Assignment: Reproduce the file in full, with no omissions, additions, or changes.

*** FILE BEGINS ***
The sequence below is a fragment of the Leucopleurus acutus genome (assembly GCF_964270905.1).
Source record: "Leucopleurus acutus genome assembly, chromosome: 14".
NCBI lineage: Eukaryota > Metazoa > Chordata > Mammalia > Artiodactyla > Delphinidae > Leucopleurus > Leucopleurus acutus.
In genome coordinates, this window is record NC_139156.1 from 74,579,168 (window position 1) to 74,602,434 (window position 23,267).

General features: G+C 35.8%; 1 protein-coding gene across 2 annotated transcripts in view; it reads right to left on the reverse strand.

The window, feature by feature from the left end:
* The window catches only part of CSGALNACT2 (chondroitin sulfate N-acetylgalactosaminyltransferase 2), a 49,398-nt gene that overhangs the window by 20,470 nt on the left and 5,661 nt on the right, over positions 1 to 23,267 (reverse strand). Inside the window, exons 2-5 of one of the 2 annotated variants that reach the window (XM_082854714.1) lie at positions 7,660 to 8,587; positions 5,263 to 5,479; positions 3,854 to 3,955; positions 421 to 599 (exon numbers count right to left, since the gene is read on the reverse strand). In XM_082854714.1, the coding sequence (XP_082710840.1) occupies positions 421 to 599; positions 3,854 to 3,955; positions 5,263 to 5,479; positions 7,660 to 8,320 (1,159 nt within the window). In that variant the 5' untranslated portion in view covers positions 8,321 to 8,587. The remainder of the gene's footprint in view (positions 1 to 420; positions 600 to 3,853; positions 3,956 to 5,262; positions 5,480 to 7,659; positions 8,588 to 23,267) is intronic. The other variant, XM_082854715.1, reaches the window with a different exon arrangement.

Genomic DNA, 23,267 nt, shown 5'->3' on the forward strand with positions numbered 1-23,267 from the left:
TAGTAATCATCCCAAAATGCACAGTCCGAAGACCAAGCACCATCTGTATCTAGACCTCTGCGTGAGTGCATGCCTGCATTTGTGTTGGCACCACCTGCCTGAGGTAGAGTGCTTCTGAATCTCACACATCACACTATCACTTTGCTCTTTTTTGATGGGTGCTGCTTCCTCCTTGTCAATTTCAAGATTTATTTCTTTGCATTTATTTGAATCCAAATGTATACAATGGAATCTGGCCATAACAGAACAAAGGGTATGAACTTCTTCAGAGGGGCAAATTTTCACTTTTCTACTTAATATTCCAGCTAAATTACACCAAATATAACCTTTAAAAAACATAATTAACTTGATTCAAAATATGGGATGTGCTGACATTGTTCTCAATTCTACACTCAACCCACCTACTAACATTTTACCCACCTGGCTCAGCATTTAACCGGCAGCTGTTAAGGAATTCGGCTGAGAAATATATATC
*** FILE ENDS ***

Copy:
The sequence below is a fragment of the Leucopleurus acutus genome (assembly GCF_964270905.1).
Source record: "Leucopleurus acutus genome assembly, chromosome: 14".
NCBI lineage: Eukaryota > Metazoa > Chordata > Mammalia > Artiodactyla > Delphinidae > Leucopleurus > Leucopleurus acutus.
In genome coordinates, this window is record NC_139156.1 from 74,579,168 (window position 1) to 74,602,434 (window position 23,267).

General features: G+C 35.8%; 1 protein-coding gene across 2 annotated transcripts in view; it reads right to left on the reverse strand.

The window, feature by feature from the left end:
* The window catches only part of CSGALNACT2 (chondroitin sulfate N-acetylgalactosaminyltransferase 2), a 49,398-nt gene that overhangs the window by 20,470 nt on the left and 5,661 nt on the right, over positions 1 to 23,267 (reverse strand). Inside the window, exons 2-5 of one of the 2 annotated variants that reach the window (XM_082854714.1) lie at positions 7,660 to 8,587; positions 5,263 to 5,479; positions 3,854 to 3,955; positions 421 to 599 (exon numbers count right to left, since the gene is read on the reverse strand). In XM_082854714.1, the coding sequence (XP_082710840.1) occupies positions 421 to 599; positions 3,854 to 3,955; positions 5,263 to 5,479; positions 7,660 to 8,320 (1,159 nt within the window). In that variant the 5' untranslated portion in view covers positions 8,321 to 8,587. The remainder of the gene's footprint in view (positions 1 to 420; positions 600 to 3,853; positions 3,956 to 5,262; positions 5,480 to 7,659; positions 8,588 to 23,267) is intronic. The other variant, XM_082854715.1, reaches the window with a different exon arrangement.

Genomic DNA, 23,267 nt, shown 5'->3' on the forward strand with positions numbered 1-23,267 from the left:
TAGTAATCATCCCAAAATGCACAGTCCGAAGACCAAGCACCATCTGTATCTAGACCTCTGCGTGAGTGCATGCCTGCATTTGTGTTGGCACCACCTGCCTGAGGTAGAGTGCTTCTGAATCTCACACATCACACTATCACTTTGCTCTTTTTTGATGGGTGCTGCTTCCTCCTTGTCAATTTCAAGATTTATTTCTTTGCATTTATTTGAATCCAAATGTATACAATGGAATCTGGCCATAACAGAACAAAGGGTATGAACTTCTTCAGAGGGGCAAATTTTCACTTTTCTACTTAATATTCCAGCTAAATTACACCAAATATAACCTTTAAAAAACATAATTAACTTGATTCAAAATATGGGATGTGCTGACATTGTTCTCAATTCTACACTCAACCCACCTACTAACATTTTACCCACCTGGCTCAGCATTTAACCGGCAGCTGTTAAGGAATTCGGCTGAGAAATATATATC